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Weekend Reading: Hoping for Spring Edition

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Temperatures are finally rising above freezing on a regular basis in New England, which means that—despite everything—spring may finally be coming. That doesn’t have anything in particular to do with this weekend’s reading, but I do hope you can read in some warmth and spring-like comfort.

  • Let’s start with some fun and stimulating reading. First, if you don’t subscribe to the RSS feed of Rebecca Onion’s The Vault blog at Slate, do so now (and if you don’t know how to subscribe to an RSS feed,
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On Taking the Train

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I will start by acknowledging two things:

  1. This post is distinctively American, in that I will wax on about train travel as if it’s a discovery rather than an obvious fact about how people traverse the world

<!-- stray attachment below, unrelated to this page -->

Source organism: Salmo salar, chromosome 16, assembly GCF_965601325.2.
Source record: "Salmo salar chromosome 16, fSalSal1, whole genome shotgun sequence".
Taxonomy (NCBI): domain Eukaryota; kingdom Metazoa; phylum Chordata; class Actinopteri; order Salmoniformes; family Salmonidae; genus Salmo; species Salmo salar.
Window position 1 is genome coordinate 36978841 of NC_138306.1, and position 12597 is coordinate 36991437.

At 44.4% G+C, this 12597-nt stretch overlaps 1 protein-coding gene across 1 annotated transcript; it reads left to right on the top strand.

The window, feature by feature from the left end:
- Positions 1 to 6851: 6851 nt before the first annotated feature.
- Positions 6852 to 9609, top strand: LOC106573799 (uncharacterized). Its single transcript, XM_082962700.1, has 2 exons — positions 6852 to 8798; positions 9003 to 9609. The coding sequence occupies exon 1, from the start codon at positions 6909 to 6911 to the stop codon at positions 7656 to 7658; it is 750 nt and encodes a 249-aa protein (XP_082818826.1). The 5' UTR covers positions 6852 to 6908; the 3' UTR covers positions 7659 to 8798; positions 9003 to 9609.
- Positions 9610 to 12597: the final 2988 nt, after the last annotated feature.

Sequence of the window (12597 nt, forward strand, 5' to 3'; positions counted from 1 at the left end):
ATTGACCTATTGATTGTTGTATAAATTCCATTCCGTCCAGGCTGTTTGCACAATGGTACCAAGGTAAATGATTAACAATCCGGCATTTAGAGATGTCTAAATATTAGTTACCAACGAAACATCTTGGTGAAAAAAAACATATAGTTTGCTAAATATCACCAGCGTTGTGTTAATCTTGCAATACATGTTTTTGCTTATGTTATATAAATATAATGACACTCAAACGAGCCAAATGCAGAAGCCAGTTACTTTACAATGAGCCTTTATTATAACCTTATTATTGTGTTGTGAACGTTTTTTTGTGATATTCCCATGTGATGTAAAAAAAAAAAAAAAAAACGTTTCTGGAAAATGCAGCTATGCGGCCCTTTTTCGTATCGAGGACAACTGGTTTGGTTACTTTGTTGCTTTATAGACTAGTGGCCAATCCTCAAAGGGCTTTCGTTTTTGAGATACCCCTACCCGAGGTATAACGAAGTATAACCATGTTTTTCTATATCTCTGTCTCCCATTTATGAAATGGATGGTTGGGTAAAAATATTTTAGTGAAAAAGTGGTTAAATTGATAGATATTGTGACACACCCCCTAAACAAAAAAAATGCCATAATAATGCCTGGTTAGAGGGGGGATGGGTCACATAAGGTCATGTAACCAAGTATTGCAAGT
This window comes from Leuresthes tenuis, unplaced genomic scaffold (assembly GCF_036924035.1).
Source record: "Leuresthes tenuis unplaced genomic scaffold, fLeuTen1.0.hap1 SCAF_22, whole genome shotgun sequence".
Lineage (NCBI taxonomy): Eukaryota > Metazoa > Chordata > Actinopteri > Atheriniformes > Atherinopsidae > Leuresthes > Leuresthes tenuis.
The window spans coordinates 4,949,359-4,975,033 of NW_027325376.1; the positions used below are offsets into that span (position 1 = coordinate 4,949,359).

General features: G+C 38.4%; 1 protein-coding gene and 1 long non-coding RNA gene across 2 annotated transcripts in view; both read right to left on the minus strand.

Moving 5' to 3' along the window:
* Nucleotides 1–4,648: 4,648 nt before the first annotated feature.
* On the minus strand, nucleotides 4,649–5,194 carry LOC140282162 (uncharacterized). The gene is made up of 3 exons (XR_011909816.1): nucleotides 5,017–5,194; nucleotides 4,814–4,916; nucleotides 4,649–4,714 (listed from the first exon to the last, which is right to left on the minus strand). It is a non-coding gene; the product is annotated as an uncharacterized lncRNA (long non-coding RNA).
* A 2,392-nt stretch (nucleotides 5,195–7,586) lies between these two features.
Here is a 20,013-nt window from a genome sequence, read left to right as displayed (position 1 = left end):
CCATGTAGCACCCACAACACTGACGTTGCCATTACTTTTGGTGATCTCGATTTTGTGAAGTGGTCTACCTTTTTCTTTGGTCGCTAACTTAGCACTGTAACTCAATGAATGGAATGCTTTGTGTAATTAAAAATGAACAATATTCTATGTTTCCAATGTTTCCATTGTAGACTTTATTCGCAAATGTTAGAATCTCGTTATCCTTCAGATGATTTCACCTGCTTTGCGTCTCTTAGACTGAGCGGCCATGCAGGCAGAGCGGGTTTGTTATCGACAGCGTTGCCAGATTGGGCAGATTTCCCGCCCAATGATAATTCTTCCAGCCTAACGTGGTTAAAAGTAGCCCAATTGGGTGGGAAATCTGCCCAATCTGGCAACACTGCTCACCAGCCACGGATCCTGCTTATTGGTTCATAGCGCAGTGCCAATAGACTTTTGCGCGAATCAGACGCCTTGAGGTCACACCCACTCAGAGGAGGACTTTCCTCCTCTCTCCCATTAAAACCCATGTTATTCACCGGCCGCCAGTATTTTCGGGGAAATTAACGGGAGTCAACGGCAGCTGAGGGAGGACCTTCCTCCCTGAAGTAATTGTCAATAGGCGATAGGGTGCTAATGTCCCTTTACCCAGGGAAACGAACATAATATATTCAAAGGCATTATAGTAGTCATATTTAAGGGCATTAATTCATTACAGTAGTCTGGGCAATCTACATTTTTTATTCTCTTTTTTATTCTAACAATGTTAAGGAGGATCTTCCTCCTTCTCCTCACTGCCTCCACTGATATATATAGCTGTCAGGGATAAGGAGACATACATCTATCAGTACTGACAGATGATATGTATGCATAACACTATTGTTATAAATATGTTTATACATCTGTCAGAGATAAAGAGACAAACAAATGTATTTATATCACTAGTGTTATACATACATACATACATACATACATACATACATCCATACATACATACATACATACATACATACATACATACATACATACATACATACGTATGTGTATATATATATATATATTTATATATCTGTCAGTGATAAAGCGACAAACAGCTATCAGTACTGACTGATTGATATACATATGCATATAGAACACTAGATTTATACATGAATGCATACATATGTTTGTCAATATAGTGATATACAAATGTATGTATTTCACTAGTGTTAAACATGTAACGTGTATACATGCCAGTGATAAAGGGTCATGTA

2. The suggestion at the heart of this post is far more feasible for those who live along the East Coast corridor or other pockets of the US with extensive train networks, though I’m learning that Amtrak’s network is more extensive than I realized only a few years ago. When I lived in Green…

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What’s Your Favorite Presentation Remote?

100526326_6cc1e34113_bA few days ago a friend wrote me to ask what my favorite presentation remote is for classes and conference talks. He was considering the Kensington Wireless Presenter Pro but assumed I might have a stronger recommendation. However, while I love to use remotes when giving a talk—I prefer to wander rather than stand still behind a podium—for some reason I don’t actually own one of these devices. Amy Cavender has recommended a set of tools by DeMobo which allow her to control presentations from her…